The dress and jewels
Fig. 12: Detail of the jewel that hangs from Elizabeth’s waist
The masculinity of the queen’s Polish-style doublet in this portrait helps to create an image of a woman equal to her male counterparts in other European countries. The exquisitely painted pendant jewel hanging from the queen’s waist is typical of Renaissance jewels and consists of a large red ruby surrounded by Roman gods. Minerva (the goddess of wisdom) is depicted at the top, Jupiter (ruler of the gods) of at the base and Venus (goddess of love), Cupid and Mars (gods of love and war) at the sides. Most such jewels were gifts from courtiers or important visitors and would have been seen to reflect the Queen’s classical learning.
Queen Elizabeth I
by Unknown artist
Due to loss of paint from the surface it is now difficult to see how this painting would have originally looked. The composition was based on an existing portrait formula and numerous versions of this portrait type would have been painted, although very few survive today. Elizabeth is shown wearing the Lesser George, the medal signifying membership of the Order of the Garter, on a ribbon around her neck.
The paint in this portrait has become more transparent over time, which has revealed that Elizabeth was originally painted holding a serpent, the outline of which has now become visible. The serpent emblem was part of the original design and would have appeared mainly black with green and yellow scales. Elizabeth’s fingers were originally clasped around the serpent, rather than extended as they are now. At the final stage of the painting process, a decision was made to replace the serpent with a small bunch of roses, which are still partly visible. The emblem of a serpent was an unusual choice. It was sometimes used to represent wisdom, prudence and reasoned judgement, all of which would have been appropriate for Elizabeth to be associated with. However, in the Christian tradition, serpents or snakes have been used to signify Satan and original sin. The decision to remove the serpent from this portrait, therefore, may have been due to the ambiguity of the emblem. Although there are a number of surviving versions of this portrait, none show the Queen holding a serpent.
Fig. 13: Detail showing how the serpent is now visible through the upper paint layers
Fig. 14: Infrared reflectogram mosaic showing that the serpent was fully modelled before being overpainted with the flower
A portrait underneath
Analysis has shown that the portrait of Elizabeth was painted over an unfinished portrait of an entirely different sitter. X-radiography shows a female head in a higher position, facing in the opposite direction to the portrait of Elizabeth. The eyes and nose of the face underneath can now be seen where paint has been lost from Elizabeth’s forehead. The lips and headdress can also be seen, as can the ruff which was positioned underneath Elizabeth’s chin. The identity of the original sitter remains a mystery but the unfinished portrait appears to have been very competently painted, possibly by a different artist. Tree-ring dating shows that the tree used to make one of the boards in the panel was felled after 1572 and so the initial portrait cannot have been painted before this date. This discovery demonstrates the occasional reuse of panels by artists in the sixteenth century.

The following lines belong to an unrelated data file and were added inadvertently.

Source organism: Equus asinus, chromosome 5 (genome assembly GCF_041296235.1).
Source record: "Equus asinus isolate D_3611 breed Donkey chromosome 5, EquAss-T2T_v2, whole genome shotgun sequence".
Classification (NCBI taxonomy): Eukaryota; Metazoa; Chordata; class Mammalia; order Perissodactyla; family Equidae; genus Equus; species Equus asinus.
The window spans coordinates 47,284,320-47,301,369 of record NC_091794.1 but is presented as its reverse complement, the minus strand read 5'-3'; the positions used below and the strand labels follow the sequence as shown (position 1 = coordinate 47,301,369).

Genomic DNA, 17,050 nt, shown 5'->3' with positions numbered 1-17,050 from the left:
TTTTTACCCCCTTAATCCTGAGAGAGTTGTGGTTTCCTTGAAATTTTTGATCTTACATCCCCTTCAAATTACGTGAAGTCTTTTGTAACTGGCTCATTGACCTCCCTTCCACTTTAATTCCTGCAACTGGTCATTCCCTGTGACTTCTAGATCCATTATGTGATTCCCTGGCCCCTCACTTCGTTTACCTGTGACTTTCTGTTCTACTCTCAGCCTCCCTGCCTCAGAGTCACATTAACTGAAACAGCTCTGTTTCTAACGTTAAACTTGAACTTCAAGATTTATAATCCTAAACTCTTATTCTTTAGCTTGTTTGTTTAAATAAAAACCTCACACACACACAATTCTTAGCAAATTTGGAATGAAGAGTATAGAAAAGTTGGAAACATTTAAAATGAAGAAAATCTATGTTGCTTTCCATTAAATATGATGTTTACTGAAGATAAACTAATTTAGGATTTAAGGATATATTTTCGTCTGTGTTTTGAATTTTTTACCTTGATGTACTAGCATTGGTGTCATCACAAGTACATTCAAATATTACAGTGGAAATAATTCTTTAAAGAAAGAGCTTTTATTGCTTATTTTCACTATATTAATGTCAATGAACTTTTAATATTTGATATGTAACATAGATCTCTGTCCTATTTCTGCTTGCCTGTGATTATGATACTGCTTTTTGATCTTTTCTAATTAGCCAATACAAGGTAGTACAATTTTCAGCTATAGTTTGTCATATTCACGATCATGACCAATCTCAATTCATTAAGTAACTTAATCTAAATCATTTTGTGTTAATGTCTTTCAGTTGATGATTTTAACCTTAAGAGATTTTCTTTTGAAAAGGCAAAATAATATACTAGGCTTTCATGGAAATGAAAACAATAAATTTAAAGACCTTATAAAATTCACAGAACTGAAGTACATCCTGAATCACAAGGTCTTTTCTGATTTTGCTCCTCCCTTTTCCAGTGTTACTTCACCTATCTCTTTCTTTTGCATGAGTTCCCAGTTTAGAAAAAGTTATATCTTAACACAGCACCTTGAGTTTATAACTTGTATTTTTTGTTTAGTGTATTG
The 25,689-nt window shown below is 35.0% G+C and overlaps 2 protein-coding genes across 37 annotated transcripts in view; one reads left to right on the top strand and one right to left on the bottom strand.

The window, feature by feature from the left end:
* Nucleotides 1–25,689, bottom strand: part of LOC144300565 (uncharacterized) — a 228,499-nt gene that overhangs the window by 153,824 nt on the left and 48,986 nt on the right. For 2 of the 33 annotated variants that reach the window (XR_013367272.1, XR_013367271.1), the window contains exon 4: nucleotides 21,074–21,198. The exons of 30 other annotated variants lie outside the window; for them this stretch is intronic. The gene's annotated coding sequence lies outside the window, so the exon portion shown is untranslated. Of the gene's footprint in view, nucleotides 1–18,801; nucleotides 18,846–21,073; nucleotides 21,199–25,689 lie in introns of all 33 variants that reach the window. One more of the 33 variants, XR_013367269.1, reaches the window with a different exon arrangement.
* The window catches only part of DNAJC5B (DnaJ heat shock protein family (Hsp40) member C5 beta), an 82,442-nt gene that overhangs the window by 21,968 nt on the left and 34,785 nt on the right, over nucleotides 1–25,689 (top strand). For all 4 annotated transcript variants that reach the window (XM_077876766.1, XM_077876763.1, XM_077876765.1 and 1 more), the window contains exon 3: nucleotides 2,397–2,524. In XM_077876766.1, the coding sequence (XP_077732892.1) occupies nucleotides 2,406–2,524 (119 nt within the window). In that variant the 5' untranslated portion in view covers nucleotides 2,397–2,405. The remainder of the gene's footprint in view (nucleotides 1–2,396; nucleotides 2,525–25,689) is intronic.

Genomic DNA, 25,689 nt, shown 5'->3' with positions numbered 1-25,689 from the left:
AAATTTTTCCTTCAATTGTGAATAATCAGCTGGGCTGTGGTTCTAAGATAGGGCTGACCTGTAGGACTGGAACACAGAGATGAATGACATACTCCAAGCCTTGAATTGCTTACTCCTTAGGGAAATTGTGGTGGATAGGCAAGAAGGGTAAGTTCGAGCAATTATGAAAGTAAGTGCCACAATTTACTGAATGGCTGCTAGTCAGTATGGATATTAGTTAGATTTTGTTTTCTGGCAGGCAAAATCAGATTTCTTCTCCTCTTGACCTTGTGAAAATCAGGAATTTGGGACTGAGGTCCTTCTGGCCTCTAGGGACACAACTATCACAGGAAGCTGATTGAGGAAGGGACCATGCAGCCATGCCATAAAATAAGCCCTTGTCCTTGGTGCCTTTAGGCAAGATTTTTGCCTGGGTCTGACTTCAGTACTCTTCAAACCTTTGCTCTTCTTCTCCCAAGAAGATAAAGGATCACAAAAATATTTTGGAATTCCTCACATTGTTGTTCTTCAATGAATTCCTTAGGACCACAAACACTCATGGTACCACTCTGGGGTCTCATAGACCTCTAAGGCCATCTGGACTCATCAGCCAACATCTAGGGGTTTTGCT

Fig. 15: X-ray mosaic revealing the portrait of an unknown woman beneath the portrait of Elizabeth I
Fig. 16: Photomicrograph detail showing how the woman’s right eye is now visible beneath Elizabeth’s hair as a result of thinning in the upper paint layers
Queen Elizabeth I
by Unknown artist
Numerous other versions of this composition survive, including those at the National Maritime Museum and Hever Castle, which provides evidence of the increase in the production of the queen’s portrait in the 1580s. The underdrawing revealed by infrared photography, suggests that Elizabeth’s likeness is based on a pattern that derives from the ‘Darnley’ portrait. There is also some evidence of underpainting in red in the hands and fan, and it is likely that red lake was used to mark out these elements of the composition once the black of the dress had been painted in.
Fig. 17. Version of the portrait at Hever Castle © Hever Castle
Fig. 18: Infrared photograph revealing underdrawing in the face
Fig. 19: Photomicrograph showing red underpaint marking the position of the fan
This portrait was discovered in 1890 in a cottage at Coolham Green, near Shipley, Sussex. It had been built into the panelling of a wall immediately over a fireplace in front of the chimney flue and the surface was so obscured by dirt and smoke that it looked like a blackened panel of wood. Sir Roy Strong argued that the picture may have been originally in the collection of the Viscounts Montague at Cowdray House. However, it is now clear that the ownership of portraits of Elizabeth was much broader than originally thought and included those outside the nobility and gentry. This portrait could have been produced for a lively market and bought ready-made, and therefore determining the original ownership is problematic.
Fig. 20: Cottage where the painting was discovered
Fig. 21: Fireplace above which the painting was hung; the back of the panel had been left bare and a quantity of broken tiles and rubbish had accumulated against it
The original background composition was revealed beneath later overpaint using x-radiography, which showed clear folds in cloth behind the queen. Photomicroscopy showed that this cloth was green, painted with a copper green glaze over a grey underlayer, which is similar to the background in the version of the portrait at the National Maritime Museum.